ASA rules against Skydiamond's misleading marketing of lab-grown diamonds

The UK's Advertising Standards Authority (ASA) has rendered a verdict against Skydiamond, prohibiting the use of advertising containing "misleading" language that fails to clarify their diamonds' synthetic nature
ASA rules against Skydiamond's misleading marketing of lab-grown diamonds

Following a complaint filed by the Natural Diamond Council (NDC), ASA investigated an advertisement from February 2023 by Skydiamond. The ad touted claims such as "Say hello to the world’s first and only diamond made entirely from the sky" and "We make diamonds using four natural ingredients, the sun, the wind, rain and something we have too much of, atmospheric carbon." It also asserted that the company's jewellery featured the world's "rarest diamonds." The NDC challenged whether these statements adequately conveyed that Skydiamond was selling lab-grown diamonds, not natural ones, as per the ruling on April 10.

Owned by Dale Vince, founder of energy firm Ecotricity, Skydiamond argued that its visuals and information sufficiently indicated that its product wasn't mined and thus didn't necessitate terms like "synthetic" or "laboratory grown." They cited a 2018 ruling by the US Federal Trade Commission (FTC) asserting that "a diamond is a diamond" regardless of its origin, clarifying that the term "diamond" solely denotes the object and doesn't specify its source.

However, ASA found Skydiamond's marketing to be misleading, as it omitted or obscured crucial information. Additionally, a survey of over 2,100 UK adults revealed that 25% were unaware of the existence of man-made diamonds.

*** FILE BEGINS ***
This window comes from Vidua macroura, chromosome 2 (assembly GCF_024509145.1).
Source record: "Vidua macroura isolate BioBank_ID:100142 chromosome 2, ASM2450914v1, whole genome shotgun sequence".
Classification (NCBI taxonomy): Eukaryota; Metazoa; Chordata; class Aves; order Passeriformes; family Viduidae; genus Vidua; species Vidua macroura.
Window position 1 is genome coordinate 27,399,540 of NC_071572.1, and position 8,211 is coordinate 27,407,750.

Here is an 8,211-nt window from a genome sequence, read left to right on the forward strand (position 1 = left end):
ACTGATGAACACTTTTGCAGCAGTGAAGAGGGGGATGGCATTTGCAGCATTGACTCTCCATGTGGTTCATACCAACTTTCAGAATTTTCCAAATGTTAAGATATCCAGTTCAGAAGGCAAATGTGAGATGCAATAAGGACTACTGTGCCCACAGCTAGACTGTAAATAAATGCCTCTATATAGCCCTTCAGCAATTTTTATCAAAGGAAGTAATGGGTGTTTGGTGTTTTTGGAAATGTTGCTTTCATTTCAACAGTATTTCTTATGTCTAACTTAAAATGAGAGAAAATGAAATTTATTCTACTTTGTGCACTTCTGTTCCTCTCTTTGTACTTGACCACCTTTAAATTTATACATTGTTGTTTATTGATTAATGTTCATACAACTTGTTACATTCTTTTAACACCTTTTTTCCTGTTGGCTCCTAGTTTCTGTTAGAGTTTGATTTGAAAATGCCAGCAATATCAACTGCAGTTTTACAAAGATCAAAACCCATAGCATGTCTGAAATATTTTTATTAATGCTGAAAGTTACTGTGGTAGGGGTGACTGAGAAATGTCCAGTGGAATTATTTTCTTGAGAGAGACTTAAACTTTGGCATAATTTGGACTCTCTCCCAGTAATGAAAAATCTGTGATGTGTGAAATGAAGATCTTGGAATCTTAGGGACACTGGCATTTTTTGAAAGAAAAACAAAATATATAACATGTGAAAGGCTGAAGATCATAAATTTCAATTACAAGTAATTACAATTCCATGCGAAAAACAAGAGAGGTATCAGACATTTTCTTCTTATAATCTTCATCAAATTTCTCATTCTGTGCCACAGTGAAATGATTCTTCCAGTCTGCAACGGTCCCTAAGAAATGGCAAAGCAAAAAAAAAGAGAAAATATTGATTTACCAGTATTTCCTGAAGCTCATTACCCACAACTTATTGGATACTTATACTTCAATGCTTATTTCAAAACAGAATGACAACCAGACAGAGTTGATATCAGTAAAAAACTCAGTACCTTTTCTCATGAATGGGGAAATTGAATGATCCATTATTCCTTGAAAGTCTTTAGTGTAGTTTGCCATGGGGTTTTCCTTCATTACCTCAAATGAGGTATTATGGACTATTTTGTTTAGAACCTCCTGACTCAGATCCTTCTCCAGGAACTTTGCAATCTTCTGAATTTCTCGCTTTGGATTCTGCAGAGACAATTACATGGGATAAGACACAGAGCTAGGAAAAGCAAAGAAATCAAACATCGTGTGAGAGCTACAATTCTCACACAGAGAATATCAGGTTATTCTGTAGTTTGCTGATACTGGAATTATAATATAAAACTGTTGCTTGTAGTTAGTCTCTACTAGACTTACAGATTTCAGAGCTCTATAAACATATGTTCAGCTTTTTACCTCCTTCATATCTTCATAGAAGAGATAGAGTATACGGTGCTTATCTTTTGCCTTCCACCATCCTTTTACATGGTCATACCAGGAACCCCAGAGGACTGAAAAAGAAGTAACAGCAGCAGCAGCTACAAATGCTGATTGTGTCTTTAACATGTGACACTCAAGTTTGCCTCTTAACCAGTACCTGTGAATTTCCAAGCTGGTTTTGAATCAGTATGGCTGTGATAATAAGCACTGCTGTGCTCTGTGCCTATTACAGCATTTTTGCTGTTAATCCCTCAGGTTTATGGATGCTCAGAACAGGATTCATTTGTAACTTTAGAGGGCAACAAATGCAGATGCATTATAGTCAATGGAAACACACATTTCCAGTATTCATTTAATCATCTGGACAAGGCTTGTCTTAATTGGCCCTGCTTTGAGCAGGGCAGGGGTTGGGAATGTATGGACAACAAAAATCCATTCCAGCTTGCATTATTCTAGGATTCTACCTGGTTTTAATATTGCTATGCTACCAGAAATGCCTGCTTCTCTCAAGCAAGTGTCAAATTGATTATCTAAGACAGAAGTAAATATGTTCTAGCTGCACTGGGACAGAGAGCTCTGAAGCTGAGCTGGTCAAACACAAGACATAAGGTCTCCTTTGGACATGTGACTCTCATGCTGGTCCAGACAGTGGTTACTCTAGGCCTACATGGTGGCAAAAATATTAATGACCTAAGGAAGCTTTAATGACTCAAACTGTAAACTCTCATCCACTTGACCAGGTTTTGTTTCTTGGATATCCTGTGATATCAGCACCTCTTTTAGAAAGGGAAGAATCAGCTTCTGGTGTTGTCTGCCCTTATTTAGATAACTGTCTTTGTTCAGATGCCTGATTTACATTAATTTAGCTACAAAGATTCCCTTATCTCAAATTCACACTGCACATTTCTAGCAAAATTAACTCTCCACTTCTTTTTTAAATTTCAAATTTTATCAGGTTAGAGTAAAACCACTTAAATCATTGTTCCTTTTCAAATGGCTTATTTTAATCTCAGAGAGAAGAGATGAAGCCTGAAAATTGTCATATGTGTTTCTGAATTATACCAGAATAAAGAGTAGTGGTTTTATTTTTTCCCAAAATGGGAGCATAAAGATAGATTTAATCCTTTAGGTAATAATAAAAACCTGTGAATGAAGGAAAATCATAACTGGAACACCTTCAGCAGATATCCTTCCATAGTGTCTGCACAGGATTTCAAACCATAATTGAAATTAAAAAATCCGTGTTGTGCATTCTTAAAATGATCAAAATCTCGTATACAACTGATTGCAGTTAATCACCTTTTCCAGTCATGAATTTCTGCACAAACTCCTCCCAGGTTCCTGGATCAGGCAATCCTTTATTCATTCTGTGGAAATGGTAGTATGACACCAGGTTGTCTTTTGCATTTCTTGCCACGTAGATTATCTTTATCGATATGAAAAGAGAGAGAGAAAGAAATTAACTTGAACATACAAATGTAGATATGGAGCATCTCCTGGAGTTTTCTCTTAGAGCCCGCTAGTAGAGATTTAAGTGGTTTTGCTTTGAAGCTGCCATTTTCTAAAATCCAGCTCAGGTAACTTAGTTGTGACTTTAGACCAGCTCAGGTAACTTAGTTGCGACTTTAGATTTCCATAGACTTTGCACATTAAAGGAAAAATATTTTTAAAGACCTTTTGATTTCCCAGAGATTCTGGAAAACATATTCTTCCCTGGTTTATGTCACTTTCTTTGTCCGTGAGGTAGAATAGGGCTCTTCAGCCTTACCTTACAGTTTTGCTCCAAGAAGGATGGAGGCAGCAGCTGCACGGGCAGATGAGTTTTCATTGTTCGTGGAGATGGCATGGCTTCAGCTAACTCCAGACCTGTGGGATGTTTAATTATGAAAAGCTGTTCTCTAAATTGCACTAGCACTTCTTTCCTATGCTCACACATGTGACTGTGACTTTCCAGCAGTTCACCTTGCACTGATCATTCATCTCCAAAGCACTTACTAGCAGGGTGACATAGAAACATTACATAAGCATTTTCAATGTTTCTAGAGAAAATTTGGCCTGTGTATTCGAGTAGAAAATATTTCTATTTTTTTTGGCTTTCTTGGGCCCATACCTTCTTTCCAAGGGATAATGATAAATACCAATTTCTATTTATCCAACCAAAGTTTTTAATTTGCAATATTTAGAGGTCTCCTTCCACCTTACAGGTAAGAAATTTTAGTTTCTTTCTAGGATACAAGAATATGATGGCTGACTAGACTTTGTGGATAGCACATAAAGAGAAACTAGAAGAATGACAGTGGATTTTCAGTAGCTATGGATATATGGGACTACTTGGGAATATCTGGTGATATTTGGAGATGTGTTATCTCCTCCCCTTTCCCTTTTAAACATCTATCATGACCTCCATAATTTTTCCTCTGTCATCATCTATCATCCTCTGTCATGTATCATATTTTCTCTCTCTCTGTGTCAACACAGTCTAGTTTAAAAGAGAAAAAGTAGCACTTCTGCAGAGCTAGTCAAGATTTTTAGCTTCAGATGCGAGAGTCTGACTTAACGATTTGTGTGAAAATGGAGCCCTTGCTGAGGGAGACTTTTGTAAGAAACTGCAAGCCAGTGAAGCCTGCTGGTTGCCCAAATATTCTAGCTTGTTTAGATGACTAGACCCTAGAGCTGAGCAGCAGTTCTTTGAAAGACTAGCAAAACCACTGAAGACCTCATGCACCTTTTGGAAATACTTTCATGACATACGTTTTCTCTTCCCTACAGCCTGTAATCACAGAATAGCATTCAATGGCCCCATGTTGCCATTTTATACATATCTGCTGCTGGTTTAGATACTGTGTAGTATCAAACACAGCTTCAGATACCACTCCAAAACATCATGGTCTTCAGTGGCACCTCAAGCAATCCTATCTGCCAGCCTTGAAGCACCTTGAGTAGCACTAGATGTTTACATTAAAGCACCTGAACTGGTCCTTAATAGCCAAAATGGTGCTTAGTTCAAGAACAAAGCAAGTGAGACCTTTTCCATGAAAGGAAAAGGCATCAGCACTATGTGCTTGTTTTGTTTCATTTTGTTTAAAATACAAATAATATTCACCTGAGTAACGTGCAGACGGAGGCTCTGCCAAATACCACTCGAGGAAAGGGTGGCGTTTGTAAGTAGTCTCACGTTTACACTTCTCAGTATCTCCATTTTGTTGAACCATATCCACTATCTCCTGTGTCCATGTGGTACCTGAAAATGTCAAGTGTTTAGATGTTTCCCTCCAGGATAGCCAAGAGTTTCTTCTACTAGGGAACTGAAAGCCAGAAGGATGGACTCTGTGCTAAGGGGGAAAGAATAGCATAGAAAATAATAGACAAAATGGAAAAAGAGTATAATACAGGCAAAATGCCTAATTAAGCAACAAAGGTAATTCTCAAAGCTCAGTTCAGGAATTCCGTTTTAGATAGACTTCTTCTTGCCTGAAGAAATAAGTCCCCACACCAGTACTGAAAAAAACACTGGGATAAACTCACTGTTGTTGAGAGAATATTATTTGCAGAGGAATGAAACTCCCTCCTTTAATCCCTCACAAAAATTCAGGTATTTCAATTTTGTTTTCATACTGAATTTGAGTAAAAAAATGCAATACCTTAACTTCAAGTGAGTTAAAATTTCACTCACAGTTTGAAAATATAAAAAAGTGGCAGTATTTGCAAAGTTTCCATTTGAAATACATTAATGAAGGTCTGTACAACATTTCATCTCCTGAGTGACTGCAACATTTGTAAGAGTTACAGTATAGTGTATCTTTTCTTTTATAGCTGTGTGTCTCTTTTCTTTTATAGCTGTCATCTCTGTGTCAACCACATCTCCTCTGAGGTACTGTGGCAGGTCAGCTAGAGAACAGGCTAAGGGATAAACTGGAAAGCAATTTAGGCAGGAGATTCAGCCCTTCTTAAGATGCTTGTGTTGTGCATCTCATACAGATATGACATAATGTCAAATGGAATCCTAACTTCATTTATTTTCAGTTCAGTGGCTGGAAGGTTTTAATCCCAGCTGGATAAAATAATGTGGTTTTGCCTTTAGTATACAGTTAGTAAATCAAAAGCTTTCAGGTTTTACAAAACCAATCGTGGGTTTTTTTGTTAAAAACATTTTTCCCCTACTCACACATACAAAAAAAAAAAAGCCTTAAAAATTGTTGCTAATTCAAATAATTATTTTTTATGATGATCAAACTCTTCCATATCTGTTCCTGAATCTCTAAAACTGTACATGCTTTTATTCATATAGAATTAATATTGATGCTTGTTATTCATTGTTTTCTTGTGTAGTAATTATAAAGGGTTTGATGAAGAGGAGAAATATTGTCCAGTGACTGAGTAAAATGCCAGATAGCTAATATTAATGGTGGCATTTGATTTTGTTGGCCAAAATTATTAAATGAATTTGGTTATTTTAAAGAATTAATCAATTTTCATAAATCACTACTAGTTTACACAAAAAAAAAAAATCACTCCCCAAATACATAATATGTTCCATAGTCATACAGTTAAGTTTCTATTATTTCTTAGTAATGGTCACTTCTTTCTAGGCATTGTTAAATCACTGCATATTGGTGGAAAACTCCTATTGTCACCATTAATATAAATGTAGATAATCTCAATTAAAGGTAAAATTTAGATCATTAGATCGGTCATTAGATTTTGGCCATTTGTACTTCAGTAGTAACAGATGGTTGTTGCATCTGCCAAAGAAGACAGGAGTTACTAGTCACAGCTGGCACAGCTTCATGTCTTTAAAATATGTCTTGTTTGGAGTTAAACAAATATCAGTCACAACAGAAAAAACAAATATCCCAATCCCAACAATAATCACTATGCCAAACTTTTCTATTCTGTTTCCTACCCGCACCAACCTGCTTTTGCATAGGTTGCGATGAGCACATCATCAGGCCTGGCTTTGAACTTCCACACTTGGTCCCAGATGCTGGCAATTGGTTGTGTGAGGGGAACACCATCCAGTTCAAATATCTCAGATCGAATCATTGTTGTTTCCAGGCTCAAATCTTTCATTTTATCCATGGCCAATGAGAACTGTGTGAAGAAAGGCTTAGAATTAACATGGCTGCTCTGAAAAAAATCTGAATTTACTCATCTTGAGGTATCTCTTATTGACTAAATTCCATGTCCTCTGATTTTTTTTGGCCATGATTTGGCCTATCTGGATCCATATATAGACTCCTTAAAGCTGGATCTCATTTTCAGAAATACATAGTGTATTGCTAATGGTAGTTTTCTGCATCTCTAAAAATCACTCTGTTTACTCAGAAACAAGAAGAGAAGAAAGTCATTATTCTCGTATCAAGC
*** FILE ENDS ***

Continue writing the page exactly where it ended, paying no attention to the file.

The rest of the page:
The ASA ruling emphasized that consumers could interpret the term "diamond" as naturally occurring crystallized carbon, and while some might know about synthetic diamonds, many wouldn't. The distinction between natural and synthetic gemstones was deemed crucial information for consumers.

Therefore, ASA directed Skydiamond to refrain from using terms like "diamonds," "diamonds made entirely from the sky," and "skydiamond" without clear qualifiers like "synthetic," "laboratory-grown," or "laboratory-created." Moreover, the claim of "real diamonds" for synthetic diamonds was also deemed inappropriate.

Alan Cohen, co-president of the London Diamond Bourse (LDB), praised the ruling for safeguarding British consumers from deceptive marketing of synthetic diamonds. He expressed hope that such practices would cease and called for scrutiny of eco-friendliness claims in the future.

Diamond World